As inconceivable as it may be, Afghans could teach our politicians (and military) a thing or two about bureaucracy. Imagine requiring the Secretary of Defense’s signature to purchase this truckload of supplies.
The $2,000 of building materials required 26 signatures and was ultimately bottom-lined by the Afghan Minister of Defense. A similar amount of supplies purchased by the U.S. government is regarded as a micro-purchase and could be signed-off by an E-5 with a government-issued credit card!
NTM-A and IJC may struggle getting the ANSF to build terrain models and use Port-o-lets and HMMWV‘s properly, but there is no problem developing multi-layered hierarchies and worthless flow-charts that inhibit real work while promoting ample opportunities for corruption.
Wall Street Journal published this very disturbing story about the National Military Hospital here in Kabul: “At Afghan Military Hospital, Graft and Deadly Neglect.”
I have little doubt that we (NATO, Coalition partners, and Americans alike) are trying to make things better. A day doesn’t go by that we don’t deal with some form of corruption. We have virtually accepted that this is how business is done in Afghanistan: Garrison commanders selling portions of their bases (government property) to anyone who can afford their price, requiring construction contractors to pay “entry fees” to enter the base to build facilities for the ANSF, misuse of equipment provided for them (see here, here, here, here, and here–although this last one is more of a reflection of the culture clash than anything), and the list goes on. We don’t tolerate it when we experience it and demand that Afghan officials to do their own investigations and implement solutions to the corruption.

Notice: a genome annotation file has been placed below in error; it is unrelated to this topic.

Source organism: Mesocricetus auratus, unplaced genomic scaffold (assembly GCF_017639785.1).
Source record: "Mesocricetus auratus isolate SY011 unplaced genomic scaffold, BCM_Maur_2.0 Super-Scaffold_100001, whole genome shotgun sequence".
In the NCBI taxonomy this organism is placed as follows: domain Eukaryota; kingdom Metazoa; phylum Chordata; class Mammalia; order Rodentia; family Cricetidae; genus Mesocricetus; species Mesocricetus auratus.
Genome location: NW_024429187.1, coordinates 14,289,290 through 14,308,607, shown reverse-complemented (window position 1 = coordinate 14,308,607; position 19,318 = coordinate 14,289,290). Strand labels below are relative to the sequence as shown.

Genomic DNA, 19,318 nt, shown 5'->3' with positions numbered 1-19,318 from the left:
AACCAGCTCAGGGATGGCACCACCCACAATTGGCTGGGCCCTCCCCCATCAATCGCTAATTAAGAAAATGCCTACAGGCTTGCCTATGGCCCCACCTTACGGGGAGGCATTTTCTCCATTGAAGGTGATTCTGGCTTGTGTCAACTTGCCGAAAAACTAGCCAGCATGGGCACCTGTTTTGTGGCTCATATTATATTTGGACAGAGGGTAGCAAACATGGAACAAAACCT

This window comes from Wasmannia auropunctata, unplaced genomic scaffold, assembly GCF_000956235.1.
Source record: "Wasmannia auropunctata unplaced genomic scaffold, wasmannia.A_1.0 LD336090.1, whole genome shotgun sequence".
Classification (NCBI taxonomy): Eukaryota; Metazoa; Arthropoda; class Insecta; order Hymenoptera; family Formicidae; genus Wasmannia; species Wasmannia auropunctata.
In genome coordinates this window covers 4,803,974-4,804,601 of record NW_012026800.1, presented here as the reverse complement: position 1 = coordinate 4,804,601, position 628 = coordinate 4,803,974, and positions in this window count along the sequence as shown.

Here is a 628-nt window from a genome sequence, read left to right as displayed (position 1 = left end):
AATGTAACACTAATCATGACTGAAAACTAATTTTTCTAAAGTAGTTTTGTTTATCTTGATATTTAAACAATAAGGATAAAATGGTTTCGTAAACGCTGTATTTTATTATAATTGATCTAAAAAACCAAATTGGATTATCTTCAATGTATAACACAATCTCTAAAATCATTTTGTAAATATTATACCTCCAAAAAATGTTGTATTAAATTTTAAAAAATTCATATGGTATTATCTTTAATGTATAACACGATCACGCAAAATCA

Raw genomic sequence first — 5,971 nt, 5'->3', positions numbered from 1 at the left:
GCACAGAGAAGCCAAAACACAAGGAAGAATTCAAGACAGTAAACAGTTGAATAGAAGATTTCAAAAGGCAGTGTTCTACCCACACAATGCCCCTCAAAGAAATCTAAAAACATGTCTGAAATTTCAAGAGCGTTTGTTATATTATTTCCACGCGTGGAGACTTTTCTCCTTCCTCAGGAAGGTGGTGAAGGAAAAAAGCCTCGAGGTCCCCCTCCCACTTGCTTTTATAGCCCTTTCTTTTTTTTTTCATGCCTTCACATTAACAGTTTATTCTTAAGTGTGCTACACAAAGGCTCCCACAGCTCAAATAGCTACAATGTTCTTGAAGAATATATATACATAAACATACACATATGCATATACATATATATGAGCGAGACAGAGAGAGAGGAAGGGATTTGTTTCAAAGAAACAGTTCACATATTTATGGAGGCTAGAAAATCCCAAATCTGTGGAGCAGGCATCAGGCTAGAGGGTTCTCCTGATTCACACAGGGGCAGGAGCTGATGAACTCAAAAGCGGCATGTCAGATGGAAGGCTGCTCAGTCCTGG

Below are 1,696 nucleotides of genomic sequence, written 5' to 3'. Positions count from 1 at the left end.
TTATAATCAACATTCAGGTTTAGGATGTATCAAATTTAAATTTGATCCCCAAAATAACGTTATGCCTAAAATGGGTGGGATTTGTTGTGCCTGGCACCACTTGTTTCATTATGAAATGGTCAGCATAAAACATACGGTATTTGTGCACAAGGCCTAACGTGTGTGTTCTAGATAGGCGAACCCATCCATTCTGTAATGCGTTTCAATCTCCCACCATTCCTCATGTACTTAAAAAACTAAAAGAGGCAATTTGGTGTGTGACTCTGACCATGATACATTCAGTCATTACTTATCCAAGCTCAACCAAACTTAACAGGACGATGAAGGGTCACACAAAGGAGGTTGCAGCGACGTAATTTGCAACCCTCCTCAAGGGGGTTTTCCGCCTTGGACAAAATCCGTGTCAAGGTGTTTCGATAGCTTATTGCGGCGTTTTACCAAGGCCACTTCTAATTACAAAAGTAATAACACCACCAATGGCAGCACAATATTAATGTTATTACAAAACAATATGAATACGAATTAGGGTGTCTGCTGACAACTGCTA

But then who is to say that our way is right and their way is wrong? Who are we to judge how the Afghans run their country? Isn’t this what liberals been teaching us for years–that we shouldn’t judge others or impose our beliefs upon them? Maybe so–but we don’t have to spend our money on their way.
On the bright-side, the article cited above is old news and there have been improvements. Independent medical audits have shown significant improvements across every medical performance metric at NMH since the fall of last year. But in Afghanistan, it will always be an uphill battle and whether our “improvements” will remain another matter.
Isaiah 53:6, “All we like sheep have gone astray; we have turned every one to his own way; and the LORD hath laid on him the iniquity of us all.”